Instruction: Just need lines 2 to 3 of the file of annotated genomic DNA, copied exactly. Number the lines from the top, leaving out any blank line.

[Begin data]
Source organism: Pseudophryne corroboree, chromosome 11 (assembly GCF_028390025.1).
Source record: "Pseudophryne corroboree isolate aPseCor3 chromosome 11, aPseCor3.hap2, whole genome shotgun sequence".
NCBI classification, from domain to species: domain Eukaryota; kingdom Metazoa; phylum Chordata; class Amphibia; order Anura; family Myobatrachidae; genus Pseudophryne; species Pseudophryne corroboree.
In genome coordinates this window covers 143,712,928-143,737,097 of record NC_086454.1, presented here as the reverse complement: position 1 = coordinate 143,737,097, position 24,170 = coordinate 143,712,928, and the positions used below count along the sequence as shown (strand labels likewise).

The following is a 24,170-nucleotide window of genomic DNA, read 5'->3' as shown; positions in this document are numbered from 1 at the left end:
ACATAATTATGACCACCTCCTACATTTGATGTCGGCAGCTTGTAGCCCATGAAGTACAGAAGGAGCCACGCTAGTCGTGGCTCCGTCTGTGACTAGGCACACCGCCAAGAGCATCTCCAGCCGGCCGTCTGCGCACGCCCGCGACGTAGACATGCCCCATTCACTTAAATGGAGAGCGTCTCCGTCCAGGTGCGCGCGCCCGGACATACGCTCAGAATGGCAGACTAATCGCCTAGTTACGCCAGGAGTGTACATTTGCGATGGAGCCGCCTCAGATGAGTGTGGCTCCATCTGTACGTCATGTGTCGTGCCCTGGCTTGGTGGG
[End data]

Source record: "Pseudophryne corroboree isolate aPseCor3 chromosome 11, aPseCor3.hap2, whole genome shotgun sequence".
NCBI classification, from domain to species: domain Eukaryota; kingdom Metazoa; phylum Chordata; class Amphibia; order Anura; family Myobatrachidae; genus Pseudophryne; species Pseudophryne corroboree.